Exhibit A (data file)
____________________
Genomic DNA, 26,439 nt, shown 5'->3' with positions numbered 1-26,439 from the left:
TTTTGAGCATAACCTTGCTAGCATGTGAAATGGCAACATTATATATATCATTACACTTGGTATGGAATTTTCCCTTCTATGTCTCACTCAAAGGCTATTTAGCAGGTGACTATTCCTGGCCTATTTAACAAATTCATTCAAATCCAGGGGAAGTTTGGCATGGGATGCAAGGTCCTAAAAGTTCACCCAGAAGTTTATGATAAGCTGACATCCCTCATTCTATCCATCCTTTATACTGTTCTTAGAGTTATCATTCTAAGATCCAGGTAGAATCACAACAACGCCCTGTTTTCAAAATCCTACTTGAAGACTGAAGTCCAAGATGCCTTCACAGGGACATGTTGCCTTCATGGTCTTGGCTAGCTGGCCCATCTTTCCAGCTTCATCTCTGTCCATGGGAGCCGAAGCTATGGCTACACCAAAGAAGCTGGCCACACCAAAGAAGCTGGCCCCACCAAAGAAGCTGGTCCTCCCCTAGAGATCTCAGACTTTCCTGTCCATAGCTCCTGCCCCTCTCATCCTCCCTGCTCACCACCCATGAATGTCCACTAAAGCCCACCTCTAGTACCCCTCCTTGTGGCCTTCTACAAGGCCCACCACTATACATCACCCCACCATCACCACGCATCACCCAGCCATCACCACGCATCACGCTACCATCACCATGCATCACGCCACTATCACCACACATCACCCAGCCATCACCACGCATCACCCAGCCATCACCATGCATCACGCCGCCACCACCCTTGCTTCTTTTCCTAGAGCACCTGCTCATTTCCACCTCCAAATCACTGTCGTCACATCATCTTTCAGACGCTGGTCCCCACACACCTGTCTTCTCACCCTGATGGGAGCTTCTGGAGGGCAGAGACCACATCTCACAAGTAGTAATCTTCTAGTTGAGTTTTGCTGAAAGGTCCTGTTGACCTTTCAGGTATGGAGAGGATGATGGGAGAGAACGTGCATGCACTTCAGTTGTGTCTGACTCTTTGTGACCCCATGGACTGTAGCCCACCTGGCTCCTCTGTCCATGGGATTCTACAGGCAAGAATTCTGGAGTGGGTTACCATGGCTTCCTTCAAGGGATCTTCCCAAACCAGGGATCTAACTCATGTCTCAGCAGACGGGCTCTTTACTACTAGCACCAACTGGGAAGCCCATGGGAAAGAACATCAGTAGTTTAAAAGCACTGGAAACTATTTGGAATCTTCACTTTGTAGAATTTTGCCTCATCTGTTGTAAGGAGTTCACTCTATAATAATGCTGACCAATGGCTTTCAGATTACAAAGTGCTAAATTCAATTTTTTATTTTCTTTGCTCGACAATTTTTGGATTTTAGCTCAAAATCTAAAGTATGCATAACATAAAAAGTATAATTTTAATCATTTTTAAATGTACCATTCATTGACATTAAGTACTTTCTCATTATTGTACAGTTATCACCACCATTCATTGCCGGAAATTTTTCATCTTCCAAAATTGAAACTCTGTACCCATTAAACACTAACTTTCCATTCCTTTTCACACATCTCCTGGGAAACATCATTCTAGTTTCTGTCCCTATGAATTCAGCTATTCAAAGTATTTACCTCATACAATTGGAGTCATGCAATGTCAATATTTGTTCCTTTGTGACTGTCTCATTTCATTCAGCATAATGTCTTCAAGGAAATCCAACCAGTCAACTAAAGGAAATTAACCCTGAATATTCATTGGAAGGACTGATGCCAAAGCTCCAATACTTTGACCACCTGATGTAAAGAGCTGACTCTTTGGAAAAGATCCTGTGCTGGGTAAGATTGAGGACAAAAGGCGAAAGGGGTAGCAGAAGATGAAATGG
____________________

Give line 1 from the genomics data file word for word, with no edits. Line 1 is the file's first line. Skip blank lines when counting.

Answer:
Genomic DNA, 26,439 nt, shown 5'->3' with positions numbered 1-26,439 from the left: